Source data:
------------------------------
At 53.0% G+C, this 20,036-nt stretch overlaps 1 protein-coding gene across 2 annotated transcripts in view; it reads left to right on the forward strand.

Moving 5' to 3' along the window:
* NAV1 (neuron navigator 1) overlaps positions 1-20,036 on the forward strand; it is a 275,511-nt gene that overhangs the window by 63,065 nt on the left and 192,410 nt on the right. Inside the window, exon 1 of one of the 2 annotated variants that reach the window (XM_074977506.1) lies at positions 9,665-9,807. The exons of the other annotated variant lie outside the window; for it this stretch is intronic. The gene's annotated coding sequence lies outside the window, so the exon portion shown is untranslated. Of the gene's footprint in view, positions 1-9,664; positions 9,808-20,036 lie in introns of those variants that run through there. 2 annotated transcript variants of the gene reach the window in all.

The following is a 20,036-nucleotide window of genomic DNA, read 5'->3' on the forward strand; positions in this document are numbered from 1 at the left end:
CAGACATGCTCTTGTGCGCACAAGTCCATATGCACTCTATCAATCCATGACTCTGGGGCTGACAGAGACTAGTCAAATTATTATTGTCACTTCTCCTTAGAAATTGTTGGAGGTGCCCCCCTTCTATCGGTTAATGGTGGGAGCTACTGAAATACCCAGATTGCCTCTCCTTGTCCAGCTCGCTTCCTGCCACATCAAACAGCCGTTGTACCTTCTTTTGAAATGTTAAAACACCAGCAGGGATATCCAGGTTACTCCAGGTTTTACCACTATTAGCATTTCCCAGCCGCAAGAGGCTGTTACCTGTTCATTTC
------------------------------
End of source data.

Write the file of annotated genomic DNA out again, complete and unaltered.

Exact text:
At 53.0% G+C, this 20,036-nt stretch overlaps 1 protein-coding gene across 2 annotated transcripts in view; it reads left to right on the forward strand.

Moving 5' to 3' along the window:
* NAV1 (neuron navigator 1) overlaps positions 1-20,036 on the forward strand; it is a 275,511-nt gene that overhangs the window by 63,065 nt on the left and 192,410 nt on the right. Inside the window, exon 1 of one of the 2 annotated variants that reach the window (XM_074977506.1) lies at positions 9,665-9,807. The exons of the other annotated variant lie outside the window; for it this stretch is intronic. The gene's annotated coding sequence lies outside the window, so the exon portion shown is untranslated. Of the gene's footprint in view, positions 1-9,664; positions 9,808-20,036 lie in introns of those variants that run through there. 2 annotated transcript variants of the gene reach the window in all.

The following is a 20,036-nucleotide window of genomic DNA, read 5'->3' on the forward strand; positions in this document are numbered from 1 at the left end:
CAGACATGCTCTTGTGCGCACAAGTCCATATGCACTCTATCAATCCATGACTCTGGGGCTGACAGAGACTAGTCAAATTATTATTGTCACTTCTCCTTAGAAATTGTTGGAGGTGCCCCCCTTCTATCGGTTAATGGTGGGAGCTACTGAAATACCCAGATTGCCTCTCCTTGTCCAGCTCGCTTCCTGCCACATCAAACAGCCGTTGTACCTTCTTTTGAAATGTTAAAACACCAGCAGGGATATCCAGGTTACTCCAGGTTTTACCACTATTAGCATTTCCCAGCCGCAAGAGGCTGTTACCTGTTCATTTC